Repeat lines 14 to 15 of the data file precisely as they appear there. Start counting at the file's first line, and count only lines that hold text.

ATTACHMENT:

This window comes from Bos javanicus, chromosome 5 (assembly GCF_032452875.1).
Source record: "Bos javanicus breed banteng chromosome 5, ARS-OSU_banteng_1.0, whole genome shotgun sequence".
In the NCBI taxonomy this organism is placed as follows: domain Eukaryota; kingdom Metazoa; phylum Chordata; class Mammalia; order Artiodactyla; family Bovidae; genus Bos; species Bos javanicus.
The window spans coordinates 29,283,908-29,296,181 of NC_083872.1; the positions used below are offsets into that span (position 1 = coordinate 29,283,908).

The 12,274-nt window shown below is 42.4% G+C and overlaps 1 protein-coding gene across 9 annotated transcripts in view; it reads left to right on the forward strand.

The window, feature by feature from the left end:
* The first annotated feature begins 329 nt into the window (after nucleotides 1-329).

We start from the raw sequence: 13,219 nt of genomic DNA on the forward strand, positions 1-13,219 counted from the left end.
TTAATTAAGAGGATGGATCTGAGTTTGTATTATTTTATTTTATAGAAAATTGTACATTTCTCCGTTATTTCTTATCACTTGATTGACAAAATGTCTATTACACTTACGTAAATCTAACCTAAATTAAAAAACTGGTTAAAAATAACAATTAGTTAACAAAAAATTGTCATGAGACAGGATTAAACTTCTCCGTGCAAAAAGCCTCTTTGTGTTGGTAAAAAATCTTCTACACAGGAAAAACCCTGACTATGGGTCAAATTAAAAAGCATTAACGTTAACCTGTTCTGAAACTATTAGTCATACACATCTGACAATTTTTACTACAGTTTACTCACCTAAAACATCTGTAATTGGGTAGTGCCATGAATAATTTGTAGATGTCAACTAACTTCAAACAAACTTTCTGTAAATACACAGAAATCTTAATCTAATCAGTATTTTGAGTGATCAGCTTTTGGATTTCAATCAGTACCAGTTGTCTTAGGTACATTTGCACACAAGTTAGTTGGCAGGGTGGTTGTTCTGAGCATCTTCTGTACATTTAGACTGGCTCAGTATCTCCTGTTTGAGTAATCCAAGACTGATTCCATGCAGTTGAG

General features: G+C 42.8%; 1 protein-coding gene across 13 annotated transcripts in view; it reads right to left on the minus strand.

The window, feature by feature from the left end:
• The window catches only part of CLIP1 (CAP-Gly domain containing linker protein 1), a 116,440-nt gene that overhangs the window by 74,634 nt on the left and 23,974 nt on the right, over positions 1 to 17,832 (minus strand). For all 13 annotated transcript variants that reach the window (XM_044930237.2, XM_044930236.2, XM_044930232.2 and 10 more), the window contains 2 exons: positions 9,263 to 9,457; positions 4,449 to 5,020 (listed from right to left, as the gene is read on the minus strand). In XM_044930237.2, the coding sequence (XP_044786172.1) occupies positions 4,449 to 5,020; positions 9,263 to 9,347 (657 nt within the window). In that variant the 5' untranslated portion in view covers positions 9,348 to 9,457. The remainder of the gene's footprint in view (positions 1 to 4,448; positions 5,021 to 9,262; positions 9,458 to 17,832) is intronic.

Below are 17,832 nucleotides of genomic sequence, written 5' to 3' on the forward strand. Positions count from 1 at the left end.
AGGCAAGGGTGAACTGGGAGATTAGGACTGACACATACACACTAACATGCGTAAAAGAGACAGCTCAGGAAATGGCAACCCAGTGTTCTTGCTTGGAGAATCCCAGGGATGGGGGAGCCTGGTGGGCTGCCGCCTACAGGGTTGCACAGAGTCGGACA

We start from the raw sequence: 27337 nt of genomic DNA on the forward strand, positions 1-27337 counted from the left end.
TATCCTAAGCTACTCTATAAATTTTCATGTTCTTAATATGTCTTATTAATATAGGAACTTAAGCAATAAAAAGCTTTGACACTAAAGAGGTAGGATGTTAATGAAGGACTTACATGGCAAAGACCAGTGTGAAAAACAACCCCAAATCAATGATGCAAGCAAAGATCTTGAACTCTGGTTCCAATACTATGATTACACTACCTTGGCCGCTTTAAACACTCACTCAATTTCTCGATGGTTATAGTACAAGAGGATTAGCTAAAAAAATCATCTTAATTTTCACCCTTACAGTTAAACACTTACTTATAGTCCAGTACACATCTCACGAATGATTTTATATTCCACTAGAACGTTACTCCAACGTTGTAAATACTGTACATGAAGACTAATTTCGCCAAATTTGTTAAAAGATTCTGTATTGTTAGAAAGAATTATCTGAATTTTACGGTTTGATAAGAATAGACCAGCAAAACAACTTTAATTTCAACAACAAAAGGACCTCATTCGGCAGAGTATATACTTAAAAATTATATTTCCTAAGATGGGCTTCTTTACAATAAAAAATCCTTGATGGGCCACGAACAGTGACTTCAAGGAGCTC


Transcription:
AGGCAAGGGTGAACTGGGAGATTAGGACTGACACATACACACTAACATGCGTAAAAGAGACAGCTCAGGAAATGGCAACCCAGTGTTCTTGCTTGGAGAATCCCAGGGATGGGGGAGCCTGGTGGGCTGCCGCCTACAGGGTTGCACAGAGTCGGACA

We start from the raw sequence: 27337 nt of genomic DNA on the forward strand, positions 1-27337 counted from the left end.